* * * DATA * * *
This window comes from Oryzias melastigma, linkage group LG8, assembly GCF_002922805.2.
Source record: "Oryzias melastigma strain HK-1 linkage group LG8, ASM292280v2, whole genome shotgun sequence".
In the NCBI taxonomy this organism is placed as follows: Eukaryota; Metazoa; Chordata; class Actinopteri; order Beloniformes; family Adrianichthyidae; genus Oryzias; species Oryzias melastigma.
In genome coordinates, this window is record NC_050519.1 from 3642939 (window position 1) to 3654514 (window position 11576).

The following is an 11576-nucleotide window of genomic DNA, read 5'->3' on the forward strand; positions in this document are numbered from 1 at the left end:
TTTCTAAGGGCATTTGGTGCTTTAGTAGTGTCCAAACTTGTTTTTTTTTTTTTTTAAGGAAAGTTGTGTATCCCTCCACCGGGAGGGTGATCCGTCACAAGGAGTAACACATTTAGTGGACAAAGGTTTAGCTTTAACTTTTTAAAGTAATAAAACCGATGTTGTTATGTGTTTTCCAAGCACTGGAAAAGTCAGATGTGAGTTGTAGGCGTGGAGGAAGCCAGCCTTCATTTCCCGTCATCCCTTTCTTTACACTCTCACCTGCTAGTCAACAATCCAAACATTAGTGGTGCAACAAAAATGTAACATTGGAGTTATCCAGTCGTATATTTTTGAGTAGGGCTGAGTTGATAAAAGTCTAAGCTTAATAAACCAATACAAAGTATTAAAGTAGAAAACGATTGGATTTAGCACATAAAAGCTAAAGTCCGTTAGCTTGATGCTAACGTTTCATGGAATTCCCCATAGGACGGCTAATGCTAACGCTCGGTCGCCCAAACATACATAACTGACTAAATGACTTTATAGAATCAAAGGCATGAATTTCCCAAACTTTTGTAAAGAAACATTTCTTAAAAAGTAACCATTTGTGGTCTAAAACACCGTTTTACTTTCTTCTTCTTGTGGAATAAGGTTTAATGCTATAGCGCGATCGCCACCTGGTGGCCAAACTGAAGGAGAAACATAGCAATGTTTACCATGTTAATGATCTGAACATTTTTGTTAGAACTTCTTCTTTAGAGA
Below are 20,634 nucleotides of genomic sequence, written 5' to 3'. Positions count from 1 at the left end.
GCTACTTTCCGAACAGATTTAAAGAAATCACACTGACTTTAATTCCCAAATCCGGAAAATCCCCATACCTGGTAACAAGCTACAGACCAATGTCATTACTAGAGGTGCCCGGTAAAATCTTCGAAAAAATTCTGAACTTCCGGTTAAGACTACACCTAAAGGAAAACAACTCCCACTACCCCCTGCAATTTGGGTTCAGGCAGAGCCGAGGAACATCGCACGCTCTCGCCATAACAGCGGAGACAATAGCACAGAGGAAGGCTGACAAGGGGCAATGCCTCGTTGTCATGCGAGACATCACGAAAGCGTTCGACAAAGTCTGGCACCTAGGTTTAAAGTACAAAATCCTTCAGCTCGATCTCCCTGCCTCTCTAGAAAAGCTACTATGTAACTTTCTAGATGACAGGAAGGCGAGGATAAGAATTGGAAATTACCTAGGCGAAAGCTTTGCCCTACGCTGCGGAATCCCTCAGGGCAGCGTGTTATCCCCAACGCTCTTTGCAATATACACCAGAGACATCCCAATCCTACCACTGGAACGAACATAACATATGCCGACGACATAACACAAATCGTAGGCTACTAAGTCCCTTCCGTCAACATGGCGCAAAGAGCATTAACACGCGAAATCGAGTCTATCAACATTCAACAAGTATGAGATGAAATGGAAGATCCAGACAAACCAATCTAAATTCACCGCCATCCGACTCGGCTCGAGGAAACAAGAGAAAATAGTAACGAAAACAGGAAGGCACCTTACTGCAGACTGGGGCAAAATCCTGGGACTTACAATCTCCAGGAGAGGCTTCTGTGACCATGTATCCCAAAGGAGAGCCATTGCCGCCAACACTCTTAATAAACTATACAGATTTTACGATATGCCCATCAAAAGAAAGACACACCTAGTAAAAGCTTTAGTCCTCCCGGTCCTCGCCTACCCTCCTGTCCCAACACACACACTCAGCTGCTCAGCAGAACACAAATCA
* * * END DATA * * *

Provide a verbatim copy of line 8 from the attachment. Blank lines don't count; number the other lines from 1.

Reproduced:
GCTACTTTCCGAACAGATTTAAAGAAATCACACTGACTTTAATTCCCAAATCCGGAAAATCCCCATACCTGGTAACAAGCTACAGACCAATGTCATTACTAGAGGTGCCCGGTAAAATCTTCGAAAAAATTCTGAACTTCCGGTTAAGACTACACCTAAAGGAAAACAACTCCCACTACCCCCTGCAATTTGGGTTCAGGCAGAGCCGAGGAACATCGCACGCTCTCGCCATAACAGCGGAGACAATAGCACAGAGGAAGGCTGACAAGGGGCAATGCCTCGTTGTCATGCGAGACATCACGAAAGCGTTCGACAAAGTCTGGCACCTAGGTTTAAAGTACAAAATCCTTCAGCTCGATCTCCCTGCCTCTCTAGAAAAGCTACTATGTAACTTTCTAGATGACAGGAAGGCGAGGATAAGAATTGGAAATTACCTAGGCGAAAGCTTTGCCCTACGCTGCGGAATCCCTCAGGGCAGCGTGTTATCCCCAACGCTCTTTGCAATATACACCAGAGACATCCCAATCCTACCACTGGAACGAACATAACATATGCCGACGACATAACACAAATCGTAGGCTACTAAGTCCCTTCCGTCAACATGGCGCAAAGAGCATTAACACGCGAAATCGAGTCTATCAACATTCAACAAGTATGAGATGAAATGGAAGATCCAGACAAACCAATCTAAATTCACCGCCATCCGACTCGGCTCGAGGAAACAAGAGAAAATAGTAACGAAAACAGGAAGGCACCTTACTGCAGACTGGGGCAAAATCCTGGGACTTACAATCTCCAGGAGAGGCTTCTGTGACCATGTATCCCAAAGGAGAGCCATTGCCGCCAACACTCTTAATAAACTATACAGATTTTACGATATGCCCATCAAAAGAAAGACACACCTAGTAAAAGCTTTAGTCCTCCCGGTCCTCGCCTACCCTCCTGTCCCAACACACACACTCAGCTGCTCAGCAGAACACAAATCA